Docket – January 25, 2019

4th U.S. Circuit Court of Appeals

United States v. Edgell (P), 4th Cir. (Harris) from NDWV at Clarksburg (Keeley).

The defendant’s criminal sentence was improper where the government failed to stipulate to a lower sentencing range, as it had agreed to do.

The defendant agreed to plead guilty to two drug offenses based on the government’s stipulation that his total drug conduct related to “less than five grams of substances containing a detectable amount of methamphetamine.” However, subsequent lab results showed that the substances in question were actual meth, which increased the minimum recommended sentence from 10 months to 30 months in prison. At sentencing, the government advocated for a sentence consistent with that elevated range.

The government was duty-bound to disclose the lab results to the sentencing court, but it denied the defendant the benefit of his bargain when it didn’t stipulate to the lower sentencing range. Given the government’s breach, the defendant should be resentenced before a different district judge.

Vacated and remanded.

Finch v. McKoy (P), 4th Cir. (Gregory) from EDNC at Raleigh (Dever).

In 1976, a jury convicted the habeas petitioner of first-degree murder, and he was ultimately sentenced to life in prison. The present record meets the exacting standard for the actual innocence gateway to consideration of his constitutional claim.

No physical evidence implicated the petitioner at trial, and new evidence casts doubt on the integrity of the police lineups where the petitioner was identified as the perpetrator, as well as on eyewitness and law enforcement testimony. In lineups, expert testimony indicates that the coat and hat the petitioner wore may have cued the identifying witness based on his apparel rather than on the witnesses’ original memory of the perpetrator’s physical characteristics.

At trial, the eyewitness testified that the petitioner shot the victim with a sawed-off shotgun. But new evidence demonstrates that it was a pistol, not a shotgun, that killed the victim. Further new evidence indicates that shells recovered from the crime scene can’t be matched with the shotgun shell found in the petitioner’s car. This new evidence not only undercuts the state’s physical evidence but also discredits the eyewitness’s reliability. Finally, new evidence also suggests that a key law enforcement witness worked with the prosecution to encourage false testimony.

Reversed and remanded.

U.S. District Court – Virginia Eastern

Marsh v. Curran, EDVA at Alexandria (O’Grady).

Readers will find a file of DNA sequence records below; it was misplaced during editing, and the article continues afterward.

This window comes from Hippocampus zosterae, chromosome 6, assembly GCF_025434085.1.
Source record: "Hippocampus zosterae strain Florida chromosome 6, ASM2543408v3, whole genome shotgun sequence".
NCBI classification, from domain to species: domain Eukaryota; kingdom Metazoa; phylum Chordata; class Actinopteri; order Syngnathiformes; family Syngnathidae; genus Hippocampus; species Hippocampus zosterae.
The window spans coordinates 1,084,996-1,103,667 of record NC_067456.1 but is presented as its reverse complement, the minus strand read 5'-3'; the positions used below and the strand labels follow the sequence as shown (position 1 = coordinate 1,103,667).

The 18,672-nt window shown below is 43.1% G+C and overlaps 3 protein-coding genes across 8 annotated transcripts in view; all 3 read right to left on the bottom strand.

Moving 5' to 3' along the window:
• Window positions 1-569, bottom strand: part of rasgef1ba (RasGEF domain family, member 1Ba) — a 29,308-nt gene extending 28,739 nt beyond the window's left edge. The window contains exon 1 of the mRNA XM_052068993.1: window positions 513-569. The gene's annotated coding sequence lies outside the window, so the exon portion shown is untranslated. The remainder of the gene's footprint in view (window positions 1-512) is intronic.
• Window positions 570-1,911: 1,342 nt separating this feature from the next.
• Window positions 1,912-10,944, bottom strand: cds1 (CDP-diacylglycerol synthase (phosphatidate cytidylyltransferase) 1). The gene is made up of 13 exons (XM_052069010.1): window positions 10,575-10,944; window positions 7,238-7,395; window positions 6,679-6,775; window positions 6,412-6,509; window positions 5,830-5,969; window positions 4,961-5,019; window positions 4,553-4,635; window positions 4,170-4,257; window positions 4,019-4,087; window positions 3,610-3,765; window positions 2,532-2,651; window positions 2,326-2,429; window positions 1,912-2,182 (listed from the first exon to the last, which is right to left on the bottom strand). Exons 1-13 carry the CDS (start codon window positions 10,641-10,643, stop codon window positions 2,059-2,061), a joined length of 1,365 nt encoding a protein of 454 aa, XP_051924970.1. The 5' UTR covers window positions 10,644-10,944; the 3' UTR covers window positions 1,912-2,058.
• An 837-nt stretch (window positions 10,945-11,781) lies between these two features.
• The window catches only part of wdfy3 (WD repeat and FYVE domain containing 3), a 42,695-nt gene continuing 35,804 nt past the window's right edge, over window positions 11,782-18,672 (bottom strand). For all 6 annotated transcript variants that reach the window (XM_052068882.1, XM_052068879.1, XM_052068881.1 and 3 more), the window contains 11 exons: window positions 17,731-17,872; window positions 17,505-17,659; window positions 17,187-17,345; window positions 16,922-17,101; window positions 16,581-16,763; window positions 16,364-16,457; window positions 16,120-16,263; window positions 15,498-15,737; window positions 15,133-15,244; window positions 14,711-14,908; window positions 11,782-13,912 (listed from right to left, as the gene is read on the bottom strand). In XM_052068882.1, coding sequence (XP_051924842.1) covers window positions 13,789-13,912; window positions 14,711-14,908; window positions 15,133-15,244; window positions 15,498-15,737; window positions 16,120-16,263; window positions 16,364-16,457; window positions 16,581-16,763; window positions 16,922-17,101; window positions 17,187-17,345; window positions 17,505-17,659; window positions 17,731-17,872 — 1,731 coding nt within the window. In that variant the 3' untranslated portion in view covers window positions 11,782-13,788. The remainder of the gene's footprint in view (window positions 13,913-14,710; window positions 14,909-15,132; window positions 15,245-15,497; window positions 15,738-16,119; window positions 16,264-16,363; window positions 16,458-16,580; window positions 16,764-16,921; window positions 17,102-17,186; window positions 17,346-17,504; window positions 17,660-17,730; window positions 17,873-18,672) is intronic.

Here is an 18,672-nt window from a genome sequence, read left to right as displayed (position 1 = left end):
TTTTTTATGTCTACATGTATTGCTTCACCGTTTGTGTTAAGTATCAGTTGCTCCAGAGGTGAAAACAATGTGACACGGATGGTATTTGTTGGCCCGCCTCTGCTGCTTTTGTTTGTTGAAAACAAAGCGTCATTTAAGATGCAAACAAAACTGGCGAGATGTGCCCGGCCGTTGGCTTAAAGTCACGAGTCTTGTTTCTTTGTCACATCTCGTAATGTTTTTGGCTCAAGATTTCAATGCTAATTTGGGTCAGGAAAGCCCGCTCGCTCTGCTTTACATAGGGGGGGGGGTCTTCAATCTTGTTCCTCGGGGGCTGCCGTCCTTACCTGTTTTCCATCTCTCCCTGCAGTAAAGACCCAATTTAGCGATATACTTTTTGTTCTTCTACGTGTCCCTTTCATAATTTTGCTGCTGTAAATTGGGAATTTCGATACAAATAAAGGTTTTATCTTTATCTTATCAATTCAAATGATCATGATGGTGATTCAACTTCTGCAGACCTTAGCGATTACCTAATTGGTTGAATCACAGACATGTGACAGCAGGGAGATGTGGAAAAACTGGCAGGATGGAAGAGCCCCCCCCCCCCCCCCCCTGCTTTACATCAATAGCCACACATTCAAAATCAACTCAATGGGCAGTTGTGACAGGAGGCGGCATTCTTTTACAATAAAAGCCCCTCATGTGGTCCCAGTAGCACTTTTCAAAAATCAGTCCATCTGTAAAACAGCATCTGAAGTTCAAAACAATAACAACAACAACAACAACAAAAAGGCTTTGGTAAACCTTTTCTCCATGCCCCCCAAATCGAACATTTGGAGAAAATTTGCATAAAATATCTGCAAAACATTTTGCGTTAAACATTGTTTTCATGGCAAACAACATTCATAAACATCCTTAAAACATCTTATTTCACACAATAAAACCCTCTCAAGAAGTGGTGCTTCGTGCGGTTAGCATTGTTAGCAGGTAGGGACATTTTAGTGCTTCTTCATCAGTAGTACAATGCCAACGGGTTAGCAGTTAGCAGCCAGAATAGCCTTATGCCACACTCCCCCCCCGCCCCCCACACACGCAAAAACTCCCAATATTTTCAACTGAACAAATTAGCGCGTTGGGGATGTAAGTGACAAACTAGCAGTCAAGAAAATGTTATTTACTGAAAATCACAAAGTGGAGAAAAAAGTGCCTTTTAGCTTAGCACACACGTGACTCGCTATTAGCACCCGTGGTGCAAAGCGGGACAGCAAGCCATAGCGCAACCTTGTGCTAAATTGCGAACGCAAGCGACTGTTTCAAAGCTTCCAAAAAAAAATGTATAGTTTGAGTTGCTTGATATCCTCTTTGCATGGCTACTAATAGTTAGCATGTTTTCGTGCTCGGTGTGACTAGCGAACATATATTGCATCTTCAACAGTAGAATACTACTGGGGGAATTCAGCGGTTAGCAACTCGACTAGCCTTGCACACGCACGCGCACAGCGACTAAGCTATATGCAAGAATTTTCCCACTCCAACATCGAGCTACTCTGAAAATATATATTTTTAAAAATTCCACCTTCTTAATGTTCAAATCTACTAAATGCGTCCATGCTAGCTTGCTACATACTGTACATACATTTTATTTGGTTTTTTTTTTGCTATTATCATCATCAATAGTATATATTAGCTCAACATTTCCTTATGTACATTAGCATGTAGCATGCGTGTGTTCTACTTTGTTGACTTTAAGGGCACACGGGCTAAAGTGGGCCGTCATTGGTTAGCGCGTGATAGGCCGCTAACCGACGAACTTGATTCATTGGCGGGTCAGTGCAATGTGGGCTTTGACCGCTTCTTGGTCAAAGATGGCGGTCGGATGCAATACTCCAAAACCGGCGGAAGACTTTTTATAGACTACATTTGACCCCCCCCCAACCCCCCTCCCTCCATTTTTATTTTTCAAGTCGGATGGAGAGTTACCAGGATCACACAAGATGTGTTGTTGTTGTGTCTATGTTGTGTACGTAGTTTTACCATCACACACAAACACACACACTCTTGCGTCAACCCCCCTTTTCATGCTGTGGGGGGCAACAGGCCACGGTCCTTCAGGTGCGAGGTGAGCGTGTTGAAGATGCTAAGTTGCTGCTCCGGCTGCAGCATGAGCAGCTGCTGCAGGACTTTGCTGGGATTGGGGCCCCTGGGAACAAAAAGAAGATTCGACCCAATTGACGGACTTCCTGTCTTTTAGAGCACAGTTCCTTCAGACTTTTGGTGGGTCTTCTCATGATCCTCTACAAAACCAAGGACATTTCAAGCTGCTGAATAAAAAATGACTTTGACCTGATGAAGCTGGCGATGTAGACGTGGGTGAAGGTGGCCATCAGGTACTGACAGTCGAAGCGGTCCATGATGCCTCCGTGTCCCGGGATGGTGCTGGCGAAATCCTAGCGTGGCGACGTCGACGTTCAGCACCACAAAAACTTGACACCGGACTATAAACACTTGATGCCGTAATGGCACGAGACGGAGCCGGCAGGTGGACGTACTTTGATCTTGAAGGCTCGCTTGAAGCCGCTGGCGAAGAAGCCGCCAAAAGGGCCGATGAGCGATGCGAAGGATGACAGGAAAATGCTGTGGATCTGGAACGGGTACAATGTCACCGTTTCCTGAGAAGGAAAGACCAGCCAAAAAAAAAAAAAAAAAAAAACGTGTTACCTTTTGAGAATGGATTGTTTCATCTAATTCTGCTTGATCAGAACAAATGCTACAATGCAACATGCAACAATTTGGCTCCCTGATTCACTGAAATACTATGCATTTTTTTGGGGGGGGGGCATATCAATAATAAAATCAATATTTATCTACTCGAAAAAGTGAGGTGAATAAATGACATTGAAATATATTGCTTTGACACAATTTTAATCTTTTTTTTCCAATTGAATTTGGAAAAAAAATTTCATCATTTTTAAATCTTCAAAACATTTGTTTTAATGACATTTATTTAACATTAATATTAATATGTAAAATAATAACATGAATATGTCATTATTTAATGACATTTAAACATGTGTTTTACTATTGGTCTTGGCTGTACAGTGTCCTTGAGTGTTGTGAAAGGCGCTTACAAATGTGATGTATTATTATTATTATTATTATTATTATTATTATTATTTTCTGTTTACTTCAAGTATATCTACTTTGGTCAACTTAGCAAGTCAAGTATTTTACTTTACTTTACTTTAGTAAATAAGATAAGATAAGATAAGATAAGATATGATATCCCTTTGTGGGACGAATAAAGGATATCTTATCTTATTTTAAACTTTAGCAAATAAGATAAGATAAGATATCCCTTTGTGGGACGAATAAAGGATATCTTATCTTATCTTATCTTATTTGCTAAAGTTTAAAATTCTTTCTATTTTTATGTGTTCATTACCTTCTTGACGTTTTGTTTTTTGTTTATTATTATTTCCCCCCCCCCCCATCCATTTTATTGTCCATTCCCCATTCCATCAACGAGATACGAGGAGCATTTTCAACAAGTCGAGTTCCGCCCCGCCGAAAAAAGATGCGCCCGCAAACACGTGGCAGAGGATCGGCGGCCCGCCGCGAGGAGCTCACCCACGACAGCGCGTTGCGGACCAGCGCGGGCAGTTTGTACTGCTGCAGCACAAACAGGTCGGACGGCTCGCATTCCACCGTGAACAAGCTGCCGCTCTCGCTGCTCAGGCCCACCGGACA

A plaintiff has sufficiently alleged intentional infliction of emotional distress arising from surreptitious recordings of his private conversations, which he claims were made by his ex-wife and her family and lawyers for use in their divorce proceedings. He has also sufficiently alleged computer crimes and aiding and abetting illegal wiretapping, assuming without deciding that such claim exists in Virginia.

Contrary to the defendant-attorneys’ argument, their alleged use of information obtained via the recordings is not privileged. Further, the crime-fraud exception to attorney-client privilege means that the attorneys will not be prevented from defending themselves. The attorneys were allegedly at least once on inquiry notice that information their client shared was obtained via unauthorized wiretap. The court will not strike the portions of the complaint alleging violations of Virginia’s Rules of Professional Conduct.

Motions to dismiss denied in part and granted in part.

U.S. District Court – Virginia Western

Perry v. Toyota Motor Credit Corp., WDVA at Abingdon (Jones).

In this Fair Credit Reporting Act suit, the plaintiff sufficiently alleged that Toyota violated the statute by falsely reporting that he had “reaffirmed” his vehicle lease, rather than “assumed” it.

The plaintiff has alleged that, among other things, he has been denied credit on multiple occasions due to the reporting of the Toyota account, exactly the type of harm Congress sought to prevent in enacting the Act. He also alleges facts making it plausible that Toyota did not conduct a reasonable investigation of his dispute regarding its reporting of his account as reaffirmed.

However, the plaintiff’s contention that Toyota inaccurately furnished information stating that his account was due and owing, with a past-due balance fails to state a claim under FCRA § 1681s-2(b).

Motion to dismiss granted in part and denied in part.

Categories: Daily Dockets

%d bloggers like this: